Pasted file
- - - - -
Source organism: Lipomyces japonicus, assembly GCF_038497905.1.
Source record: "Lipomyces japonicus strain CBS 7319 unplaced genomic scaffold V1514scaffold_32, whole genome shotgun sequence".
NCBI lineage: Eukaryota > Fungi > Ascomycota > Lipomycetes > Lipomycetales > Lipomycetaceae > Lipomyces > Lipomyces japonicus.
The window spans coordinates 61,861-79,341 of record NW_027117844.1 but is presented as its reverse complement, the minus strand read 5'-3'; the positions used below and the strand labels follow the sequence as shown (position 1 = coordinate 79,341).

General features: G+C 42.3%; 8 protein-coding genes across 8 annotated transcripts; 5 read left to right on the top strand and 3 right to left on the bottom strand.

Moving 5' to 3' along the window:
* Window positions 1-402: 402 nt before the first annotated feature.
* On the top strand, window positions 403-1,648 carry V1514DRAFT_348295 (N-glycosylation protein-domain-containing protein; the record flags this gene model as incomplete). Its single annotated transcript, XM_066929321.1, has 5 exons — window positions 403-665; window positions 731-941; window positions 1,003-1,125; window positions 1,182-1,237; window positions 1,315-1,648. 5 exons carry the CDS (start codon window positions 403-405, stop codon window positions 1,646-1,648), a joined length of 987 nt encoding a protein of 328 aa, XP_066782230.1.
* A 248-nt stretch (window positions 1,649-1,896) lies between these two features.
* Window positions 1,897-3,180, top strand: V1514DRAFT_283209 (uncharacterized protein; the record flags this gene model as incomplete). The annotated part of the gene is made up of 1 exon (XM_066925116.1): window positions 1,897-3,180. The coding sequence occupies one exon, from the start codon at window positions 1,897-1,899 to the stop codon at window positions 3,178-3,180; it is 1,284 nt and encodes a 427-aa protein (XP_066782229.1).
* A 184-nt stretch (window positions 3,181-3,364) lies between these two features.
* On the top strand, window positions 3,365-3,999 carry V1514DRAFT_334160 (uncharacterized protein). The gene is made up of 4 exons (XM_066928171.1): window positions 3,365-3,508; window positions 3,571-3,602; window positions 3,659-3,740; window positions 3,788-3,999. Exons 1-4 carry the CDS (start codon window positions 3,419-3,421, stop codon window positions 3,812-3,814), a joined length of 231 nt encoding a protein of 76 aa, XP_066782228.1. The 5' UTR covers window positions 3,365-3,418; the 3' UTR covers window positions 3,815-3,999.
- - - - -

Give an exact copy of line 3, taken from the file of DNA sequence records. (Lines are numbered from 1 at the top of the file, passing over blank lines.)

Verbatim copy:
NCBI lineage: Eukaryota > Fungi > Ascomycota > Lipomycetes > Lipomycetales > Lipomycetaceae > Lipomyces > Lipomyces japonicus.